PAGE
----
When I read tragic stories in the news, the planner in me always wonders how those involved will be affected financially. I wonder if they are prepared or have the proper insurance coverage.

While it is never possible to prepare for everything, an umbrella policy greatly enhances your ability to protect your assets.

An umbrella policy is an insurance policy that protects your assets from liability. Umbrella policies usually play a secondary role to your homeowner’s and auto policies. This means the umbrella will cover you if you ever get sued for more than your homeowner or auto policy limits.

Here is an example. Your teenager causes an accident that injures five people. The families of those injured each sue you for $1 million, but your policy has a $500,000 limit. Your personal assets might be forced to cover the other $500,000, a sum few people can afford.

True, most people will never be sued for such a huge amount, but it does happen. While I believe it a good idea for everyone to have an umbrella, some people require it. If you can identify with anything mentioned below, you may want to give it some extra consideration.

People with inexperienced drivers in the family should consider an umbrella policy.

Most often, bad driving is associated with teenagers, but it doesn’t have to be. If someone in the family drives at night or has a long, congested commute, they may be more prone to having an accident.

Drivers who suffer from poor eyesight, dementia or who take certain medications should also consider an umbrella policy.

Owning certain recreational items also trigger the need for an umbrella policy. Swimming pools, trampolines, and batting cages may also increase the need.

You might have strong friendships with your neighbors and family, but when a child is hurt, people can change. Dog owners should also think more seriously about an umbrella policy.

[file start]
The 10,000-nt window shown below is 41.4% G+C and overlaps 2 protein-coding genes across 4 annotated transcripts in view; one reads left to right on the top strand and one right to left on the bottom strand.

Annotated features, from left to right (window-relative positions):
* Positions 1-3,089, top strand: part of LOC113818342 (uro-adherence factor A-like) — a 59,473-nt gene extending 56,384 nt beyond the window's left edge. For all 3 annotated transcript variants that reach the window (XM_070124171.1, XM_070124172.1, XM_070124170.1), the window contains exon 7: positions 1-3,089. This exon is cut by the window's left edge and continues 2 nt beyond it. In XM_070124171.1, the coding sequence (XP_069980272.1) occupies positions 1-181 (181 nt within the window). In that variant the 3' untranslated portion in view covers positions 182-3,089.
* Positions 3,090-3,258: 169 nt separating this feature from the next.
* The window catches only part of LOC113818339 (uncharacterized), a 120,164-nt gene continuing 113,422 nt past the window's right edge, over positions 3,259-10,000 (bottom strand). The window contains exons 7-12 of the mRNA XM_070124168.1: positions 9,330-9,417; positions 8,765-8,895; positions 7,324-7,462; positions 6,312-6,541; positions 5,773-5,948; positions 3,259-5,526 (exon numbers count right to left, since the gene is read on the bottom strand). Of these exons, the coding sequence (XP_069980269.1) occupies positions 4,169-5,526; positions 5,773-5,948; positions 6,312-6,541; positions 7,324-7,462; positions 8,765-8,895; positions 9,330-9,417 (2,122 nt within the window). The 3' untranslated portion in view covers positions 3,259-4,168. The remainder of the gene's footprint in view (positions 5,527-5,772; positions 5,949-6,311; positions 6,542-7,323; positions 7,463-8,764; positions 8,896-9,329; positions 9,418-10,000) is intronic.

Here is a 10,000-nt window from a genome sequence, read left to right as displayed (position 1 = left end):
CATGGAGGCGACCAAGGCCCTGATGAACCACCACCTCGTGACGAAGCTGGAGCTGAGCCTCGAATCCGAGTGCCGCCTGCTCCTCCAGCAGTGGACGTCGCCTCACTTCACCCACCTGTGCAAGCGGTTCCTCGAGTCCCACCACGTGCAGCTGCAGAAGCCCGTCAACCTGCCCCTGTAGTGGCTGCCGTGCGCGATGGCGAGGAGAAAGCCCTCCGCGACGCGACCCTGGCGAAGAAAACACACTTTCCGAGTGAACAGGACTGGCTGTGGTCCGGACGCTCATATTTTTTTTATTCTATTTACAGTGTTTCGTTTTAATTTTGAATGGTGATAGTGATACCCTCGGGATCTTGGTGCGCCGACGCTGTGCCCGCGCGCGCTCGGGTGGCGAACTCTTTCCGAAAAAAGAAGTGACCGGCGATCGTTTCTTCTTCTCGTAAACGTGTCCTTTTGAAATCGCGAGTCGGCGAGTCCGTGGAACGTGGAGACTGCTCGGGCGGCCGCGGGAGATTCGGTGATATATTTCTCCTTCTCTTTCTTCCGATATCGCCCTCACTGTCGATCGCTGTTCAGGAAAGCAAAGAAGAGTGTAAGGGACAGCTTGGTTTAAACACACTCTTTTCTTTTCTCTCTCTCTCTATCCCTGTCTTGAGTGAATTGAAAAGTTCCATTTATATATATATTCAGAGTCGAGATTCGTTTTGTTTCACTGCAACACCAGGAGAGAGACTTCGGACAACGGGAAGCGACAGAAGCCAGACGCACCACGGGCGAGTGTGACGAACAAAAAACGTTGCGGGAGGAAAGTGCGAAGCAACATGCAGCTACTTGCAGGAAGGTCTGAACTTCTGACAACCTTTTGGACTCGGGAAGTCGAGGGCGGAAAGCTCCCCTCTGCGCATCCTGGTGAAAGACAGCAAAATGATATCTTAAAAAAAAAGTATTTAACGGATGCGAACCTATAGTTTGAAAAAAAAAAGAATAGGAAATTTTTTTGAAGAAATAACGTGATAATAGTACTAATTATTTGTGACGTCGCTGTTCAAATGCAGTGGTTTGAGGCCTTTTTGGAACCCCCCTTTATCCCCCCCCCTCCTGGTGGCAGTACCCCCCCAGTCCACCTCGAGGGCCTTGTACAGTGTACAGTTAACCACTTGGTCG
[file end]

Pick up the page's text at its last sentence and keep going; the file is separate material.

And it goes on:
People with deep pockets also need an umbrella policy, even if they don’t engage in activities that would trigger the need. They have targets on their backs and need to prepare.

Certain activities will disqualify you from using an umbrella, but if you do engage in high-risk activities, it won’t hurt to check. Activities that are intentional or criminal will not be covered.

Do not confuse an umbrella policy with any other type of insurance. Business owners still need malpractice, bonding or errors and omissions, depending on the type of business. Work with an insurance pro to make sure all assets are adequately protected.

A benefit to umbrella policies is that they are relatively inexpensive. Umbrella insurers usually have minimum requirements for home and auto insurance so you may end up paying more for those to qualify for an umbrella policy.

Labeling this type of insurance “umbrella” is more than clever marketing; it is seriously needed by many who pass it by.

Tom and John Mi

lls are registered investment advisers and certified financial planners. Reach them at 254-0155, MillsWealth.com. Securities offered thr

ough LPL Financial, Member FINRA/SIPC. Investment advice offered throu

gh Strategic Wealth Advisors Group (SWAG), a registered investment adviser.